The supposed gulf between serious art music and the contemporary world is aptly demonstrated by contemporary music, as presented through the established channels: specialized modern music festivals, specialized periodicals, new music performance series in often unusual venues, all forming a ‘scene’ with norms which are fundamentally different from art music as defined by the central performance culture, i.e. traditional concert life, where an impressive body of work – including a ‘canon’ of master pieces – form the repertoire on which performance practice and professional education is based. It is this central performance culture which – from the point of view of the established contemporary music scene – is looked down upon with some contempt for being a ‘conservative’ territory without real contact with the contemporary world, with ‘modernity’. The contemporary music scene however seems, at first sight, perfectly anchored in the modern world, with its utter freedom from any shared aesthetic quality norms, its cultural relativity, and inclusion of all forms of electronic means and information technology. An increasing number of contemporary works have done away with the concept of ‘work’ - in the sense of ‘piece’ – altogether, in a playful and ephemeral amalgam of visual concept art, sound art, mime, theatre and audience participation in the ‘work’ which thus is unrepeatable and in most instances, cannot be documented in a body of instructions as a musical score was in former times.
All this is the result of the initial intention of postwar modernism to begin from scratch, to consider the situation just after 1945 as a ‘point zero’, a ‘Stunde Null’, from which the art form could be developed again in a context of freedom from the debris of a culture which had destroyed itself. But instead of a real freedom, in which such important questions like artistic value, the meaning of musical expression in various contexts and the possibility of universal values, an ideology of modernity and progressiveness took hold of contemporary production, in which music history was rewritten in a linear fashion, representing a progressive autonomic force driving ‘material research’ / ‘Materialforschung’, beginning with Schönberg and, in the postwar years, developing over Boulez and Stockhausen into a broad delta of submovements and fragmentation. Concepts of ‘tradition’ were taboo, because misunderstood as conservatism (tradition is a dynamic, not a conserving process), and the first half of the 20th century – which in reality showed a wide range of different movements and artistic possibilities – was generally considered as a period in which the last gasps of a dying culture gave way to the first stirrings of a new musical culture which was supposed to open the doors to a fundamental renewal and thus, to new vigorous life of an art form which would then be fully integrated with the modern world.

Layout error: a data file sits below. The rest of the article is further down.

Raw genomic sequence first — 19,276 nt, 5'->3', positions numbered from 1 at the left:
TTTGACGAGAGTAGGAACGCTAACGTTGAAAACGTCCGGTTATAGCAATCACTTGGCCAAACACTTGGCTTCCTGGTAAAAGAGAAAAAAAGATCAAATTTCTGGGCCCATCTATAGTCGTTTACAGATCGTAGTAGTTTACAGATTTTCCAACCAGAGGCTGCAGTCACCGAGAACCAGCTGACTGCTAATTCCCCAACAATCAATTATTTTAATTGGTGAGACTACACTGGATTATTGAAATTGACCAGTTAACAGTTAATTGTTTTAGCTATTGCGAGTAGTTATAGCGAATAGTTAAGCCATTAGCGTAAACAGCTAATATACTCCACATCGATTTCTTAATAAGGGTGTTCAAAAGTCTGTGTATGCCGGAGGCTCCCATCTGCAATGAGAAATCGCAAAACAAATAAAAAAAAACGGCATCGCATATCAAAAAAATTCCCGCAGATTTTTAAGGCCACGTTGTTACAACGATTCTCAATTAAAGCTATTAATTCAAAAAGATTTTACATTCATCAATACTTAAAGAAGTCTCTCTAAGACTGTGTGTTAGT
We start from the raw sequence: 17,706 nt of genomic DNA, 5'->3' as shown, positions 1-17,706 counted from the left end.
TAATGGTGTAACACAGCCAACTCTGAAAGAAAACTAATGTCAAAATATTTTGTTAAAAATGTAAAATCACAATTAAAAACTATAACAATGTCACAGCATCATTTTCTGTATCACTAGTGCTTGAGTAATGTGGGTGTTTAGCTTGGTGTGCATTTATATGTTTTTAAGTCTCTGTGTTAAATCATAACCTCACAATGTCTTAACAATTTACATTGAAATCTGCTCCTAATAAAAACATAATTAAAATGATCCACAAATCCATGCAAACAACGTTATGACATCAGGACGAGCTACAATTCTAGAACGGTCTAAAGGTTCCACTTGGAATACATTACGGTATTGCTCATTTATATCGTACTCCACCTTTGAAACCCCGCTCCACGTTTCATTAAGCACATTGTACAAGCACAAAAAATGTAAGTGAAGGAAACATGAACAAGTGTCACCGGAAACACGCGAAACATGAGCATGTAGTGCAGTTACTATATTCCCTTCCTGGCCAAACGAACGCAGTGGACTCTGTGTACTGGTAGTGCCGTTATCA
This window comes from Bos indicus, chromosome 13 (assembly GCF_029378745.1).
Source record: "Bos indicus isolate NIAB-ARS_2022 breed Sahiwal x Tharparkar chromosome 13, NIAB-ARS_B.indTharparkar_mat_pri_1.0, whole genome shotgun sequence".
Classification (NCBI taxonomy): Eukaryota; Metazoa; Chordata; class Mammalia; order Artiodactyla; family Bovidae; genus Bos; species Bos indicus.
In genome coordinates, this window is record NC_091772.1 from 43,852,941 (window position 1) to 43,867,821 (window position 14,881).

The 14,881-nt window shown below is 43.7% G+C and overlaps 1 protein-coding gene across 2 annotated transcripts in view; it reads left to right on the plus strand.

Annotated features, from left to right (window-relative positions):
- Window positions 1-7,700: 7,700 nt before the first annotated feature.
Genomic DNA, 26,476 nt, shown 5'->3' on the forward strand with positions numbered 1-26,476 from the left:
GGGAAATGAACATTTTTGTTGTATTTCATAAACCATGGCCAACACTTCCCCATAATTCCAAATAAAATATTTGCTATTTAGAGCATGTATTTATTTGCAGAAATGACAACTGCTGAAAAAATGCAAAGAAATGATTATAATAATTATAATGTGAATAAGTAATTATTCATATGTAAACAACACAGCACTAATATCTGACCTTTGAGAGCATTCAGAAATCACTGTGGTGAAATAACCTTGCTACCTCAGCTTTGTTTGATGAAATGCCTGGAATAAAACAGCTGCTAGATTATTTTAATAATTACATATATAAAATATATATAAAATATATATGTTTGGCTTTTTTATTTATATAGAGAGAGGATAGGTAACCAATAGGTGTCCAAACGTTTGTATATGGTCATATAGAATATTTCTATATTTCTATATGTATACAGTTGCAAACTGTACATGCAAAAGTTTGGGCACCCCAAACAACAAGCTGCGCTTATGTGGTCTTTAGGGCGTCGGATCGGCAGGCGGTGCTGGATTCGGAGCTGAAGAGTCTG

Since traditional music life, based upon aesthetic norms which had developed over the ages, remained intact and refused to accept modernism as an integral part of its culture, contemporary music split itself off and formed a separate culture. Ironically, this contemporary music culture – the ‘modern scene’ – has increasingly found itself in an isolated position: as new novels, films and exhibitions of visual art are widely discussed and information about them widely disseminated, contemporary serious music hardly finds feedback in the wider culture, as if it has become irrelevant to the world at large. Thus it seems that the efforts of so many composers to ‘be of their times’ had an effect opposite to the initial intentions of being ‘contemporary’. The avantgarde ideology from the fifties and sixties, which maintained that new music was just ahead of the times and would be hailed as valuable in a future time, when audiences would have overcome most of their conservative attitudes, does no longer seem to offer an explanation – it is an escapist reasoning, as it always had been, from the real issue: is it indeed the ‘conservatism’ of audiences in the central performance culture which resulted in the rejection of contemporary music? Or could the problem be located in the music itself?